July 25, 2024

The Enhanced Community Quarantine (ECQ) and lockdown drills in some areas have disrupted the normal flow and trading of vegetable produce from the Cordillera to their usual market destinations in the country.
Under the ECQ, trucks delivering food products are held up in border checkpoints. For instance, in Masbate, perishable vegetable products from the Cordillera were held up for 12 hours until after a knowledgeable official from the Department of the Interior and Local Government intervened and advised those at the ECQ border checkpoints to let food products flow unhampered.
Immediately after the declaration of the ECQ by President Rodrigo Duterte, Department of Agriculture Sec. William Dar appealed to all partners in the agriculture sector and responsible officials to keep food products, supplies, and inputs flowing unimpeded.
He has met with the Cabinet officials concerned and through the Inter-Agency Task Force (IATF) and issued appropriate memorandums and circulars to ensure and facilitate the implementation of the directives.
In support to Dar’s appeal to ensure the availability and affordability of food, the DA-Cordillera coordinated with farmers and truckers and suppliers (viajeros) to continue supplying highland vegetables to Metro Manila and other regions in Luzon and Visayas.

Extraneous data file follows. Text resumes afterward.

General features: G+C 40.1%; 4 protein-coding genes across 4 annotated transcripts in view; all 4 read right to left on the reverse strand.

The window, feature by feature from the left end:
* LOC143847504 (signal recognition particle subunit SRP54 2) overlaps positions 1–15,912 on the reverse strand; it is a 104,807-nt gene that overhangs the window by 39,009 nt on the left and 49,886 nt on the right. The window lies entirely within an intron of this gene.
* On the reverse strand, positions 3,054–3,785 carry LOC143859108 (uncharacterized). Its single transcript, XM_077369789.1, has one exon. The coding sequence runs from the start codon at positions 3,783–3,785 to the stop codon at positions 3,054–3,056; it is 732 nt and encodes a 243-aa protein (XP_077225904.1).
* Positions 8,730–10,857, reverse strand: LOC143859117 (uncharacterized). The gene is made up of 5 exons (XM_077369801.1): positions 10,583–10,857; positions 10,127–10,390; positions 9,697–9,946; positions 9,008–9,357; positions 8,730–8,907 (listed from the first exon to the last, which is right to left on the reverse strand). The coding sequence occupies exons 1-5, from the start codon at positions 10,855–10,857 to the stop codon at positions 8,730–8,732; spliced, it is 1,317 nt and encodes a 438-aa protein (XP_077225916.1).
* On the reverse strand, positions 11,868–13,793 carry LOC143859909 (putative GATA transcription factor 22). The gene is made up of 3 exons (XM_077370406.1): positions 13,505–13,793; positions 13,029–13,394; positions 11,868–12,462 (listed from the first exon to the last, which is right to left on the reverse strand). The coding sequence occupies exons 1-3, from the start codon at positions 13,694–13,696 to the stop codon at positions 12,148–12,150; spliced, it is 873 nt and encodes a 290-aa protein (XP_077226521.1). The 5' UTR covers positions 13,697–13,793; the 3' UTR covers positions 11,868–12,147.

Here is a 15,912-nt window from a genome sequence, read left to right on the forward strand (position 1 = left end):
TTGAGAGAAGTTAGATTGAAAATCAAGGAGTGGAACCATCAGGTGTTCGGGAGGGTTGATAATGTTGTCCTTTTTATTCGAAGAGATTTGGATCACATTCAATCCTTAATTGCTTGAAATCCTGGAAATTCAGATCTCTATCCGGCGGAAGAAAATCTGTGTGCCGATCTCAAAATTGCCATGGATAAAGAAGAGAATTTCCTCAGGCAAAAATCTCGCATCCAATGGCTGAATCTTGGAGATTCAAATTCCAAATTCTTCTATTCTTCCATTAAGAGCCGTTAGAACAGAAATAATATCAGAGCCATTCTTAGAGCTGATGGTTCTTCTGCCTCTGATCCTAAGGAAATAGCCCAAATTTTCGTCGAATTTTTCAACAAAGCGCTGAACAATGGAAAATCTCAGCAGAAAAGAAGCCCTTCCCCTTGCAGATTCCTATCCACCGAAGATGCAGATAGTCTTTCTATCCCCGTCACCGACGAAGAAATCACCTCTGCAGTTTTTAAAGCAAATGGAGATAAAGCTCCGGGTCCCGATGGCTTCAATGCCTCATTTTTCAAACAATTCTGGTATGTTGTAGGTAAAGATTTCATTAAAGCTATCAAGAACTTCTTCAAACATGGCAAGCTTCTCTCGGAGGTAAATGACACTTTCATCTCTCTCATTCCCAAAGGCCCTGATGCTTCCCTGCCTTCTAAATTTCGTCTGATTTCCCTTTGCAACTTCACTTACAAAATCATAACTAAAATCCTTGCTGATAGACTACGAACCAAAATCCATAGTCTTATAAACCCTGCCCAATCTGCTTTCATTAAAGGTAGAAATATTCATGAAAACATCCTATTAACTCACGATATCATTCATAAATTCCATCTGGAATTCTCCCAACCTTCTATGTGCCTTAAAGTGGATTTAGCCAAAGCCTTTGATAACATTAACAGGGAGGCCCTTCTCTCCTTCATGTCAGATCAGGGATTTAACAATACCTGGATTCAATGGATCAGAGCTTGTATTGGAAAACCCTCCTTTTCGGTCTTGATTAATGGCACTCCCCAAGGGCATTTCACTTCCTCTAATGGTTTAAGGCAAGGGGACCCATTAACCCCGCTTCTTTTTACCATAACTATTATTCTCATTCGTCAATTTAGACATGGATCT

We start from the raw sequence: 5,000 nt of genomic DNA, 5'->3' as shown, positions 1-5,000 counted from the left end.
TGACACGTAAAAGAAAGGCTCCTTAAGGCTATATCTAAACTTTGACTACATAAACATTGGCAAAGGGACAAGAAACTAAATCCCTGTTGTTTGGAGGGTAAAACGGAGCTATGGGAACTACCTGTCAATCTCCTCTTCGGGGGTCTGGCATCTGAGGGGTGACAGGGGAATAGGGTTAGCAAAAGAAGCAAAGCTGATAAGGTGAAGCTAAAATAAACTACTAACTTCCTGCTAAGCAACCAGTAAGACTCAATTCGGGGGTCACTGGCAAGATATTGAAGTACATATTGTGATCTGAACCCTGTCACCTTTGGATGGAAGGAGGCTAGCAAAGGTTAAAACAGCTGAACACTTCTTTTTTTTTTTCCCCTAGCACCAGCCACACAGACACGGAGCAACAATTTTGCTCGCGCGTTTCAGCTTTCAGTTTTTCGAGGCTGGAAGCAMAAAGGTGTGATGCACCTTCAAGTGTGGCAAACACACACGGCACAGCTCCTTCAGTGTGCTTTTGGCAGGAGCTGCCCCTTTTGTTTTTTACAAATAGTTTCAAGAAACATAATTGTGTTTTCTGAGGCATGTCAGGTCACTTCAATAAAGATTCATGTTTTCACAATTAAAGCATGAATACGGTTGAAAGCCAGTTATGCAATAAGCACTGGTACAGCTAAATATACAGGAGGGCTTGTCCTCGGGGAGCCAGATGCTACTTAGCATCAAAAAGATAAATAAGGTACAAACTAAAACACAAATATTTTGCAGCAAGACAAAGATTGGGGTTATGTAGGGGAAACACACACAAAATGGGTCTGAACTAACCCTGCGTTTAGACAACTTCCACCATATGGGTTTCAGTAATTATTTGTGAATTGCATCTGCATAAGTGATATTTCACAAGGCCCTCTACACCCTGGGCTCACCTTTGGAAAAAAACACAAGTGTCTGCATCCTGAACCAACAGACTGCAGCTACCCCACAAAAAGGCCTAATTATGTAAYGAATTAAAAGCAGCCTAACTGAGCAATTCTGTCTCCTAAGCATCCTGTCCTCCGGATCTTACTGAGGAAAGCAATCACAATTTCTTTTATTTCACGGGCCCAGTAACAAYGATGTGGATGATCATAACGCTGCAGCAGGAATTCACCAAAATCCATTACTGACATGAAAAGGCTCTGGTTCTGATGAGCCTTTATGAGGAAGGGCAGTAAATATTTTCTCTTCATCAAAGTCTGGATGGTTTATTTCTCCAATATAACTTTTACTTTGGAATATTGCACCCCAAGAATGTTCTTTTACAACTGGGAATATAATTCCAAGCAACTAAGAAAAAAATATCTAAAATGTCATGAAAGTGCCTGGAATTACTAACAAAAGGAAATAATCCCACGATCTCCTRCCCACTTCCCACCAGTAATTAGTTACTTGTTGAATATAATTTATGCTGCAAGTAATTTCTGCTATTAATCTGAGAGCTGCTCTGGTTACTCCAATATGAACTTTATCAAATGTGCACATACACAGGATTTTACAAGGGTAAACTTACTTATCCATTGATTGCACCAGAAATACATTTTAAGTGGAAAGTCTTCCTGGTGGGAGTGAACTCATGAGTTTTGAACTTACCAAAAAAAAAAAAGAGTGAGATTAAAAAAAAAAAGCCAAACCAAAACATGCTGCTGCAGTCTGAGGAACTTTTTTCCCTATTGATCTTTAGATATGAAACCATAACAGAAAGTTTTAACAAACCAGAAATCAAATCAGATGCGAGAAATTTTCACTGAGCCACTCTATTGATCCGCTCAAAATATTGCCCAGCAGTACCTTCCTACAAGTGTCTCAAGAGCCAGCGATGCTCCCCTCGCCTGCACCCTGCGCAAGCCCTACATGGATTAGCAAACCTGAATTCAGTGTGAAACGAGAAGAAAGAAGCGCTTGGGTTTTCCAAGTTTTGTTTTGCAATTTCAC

They were given food passes that enables them to be prioritized in the designated cargo lanes of the Philippine National Police in quarantine checkpoints.
The DA food pass allow the transport of agriculture and fisheries inputs and food products through all forms of conveyances and modes to their destinations.
From the daily monitoring of “vegetable in-flow and out-flow” from various trading posts in La Trinidad, Benguet by the DA-Cordillera from March 18 to 24, an average of 396 farmers deliver their produce to buyers who eventually transport these to the various markets in the lowlands.
Since March 18, farmers were able to deliver 8,911.834 metric tons (MT) of assorted highland vegetables.
Of the total volume delivered, a daily average of 8,180MT or 81.8 percent is bought by traders and suppliers who bring these to various destinations particularly in the National Capital Region and other urban areas.
The produce not traded on the day of delivery are added to the next day’s trading volume.
An average of 80 truckers or traders buy highland vegetables and transport these to their territories.
The DA-Cordillera continues to assist farmers, farm workers, and all agricultural workers by facilitating the issuance of food passes to all eligible suppliers and truckers.
DA-Cordillera OIC-Regional Executive Director Cameron P. Odsey said that the agency is also collaborating with the City of Baguio and the Department of Trade Industry for the set up of rolling stores, which will start in April in Baguio. – Janice B. Agrifino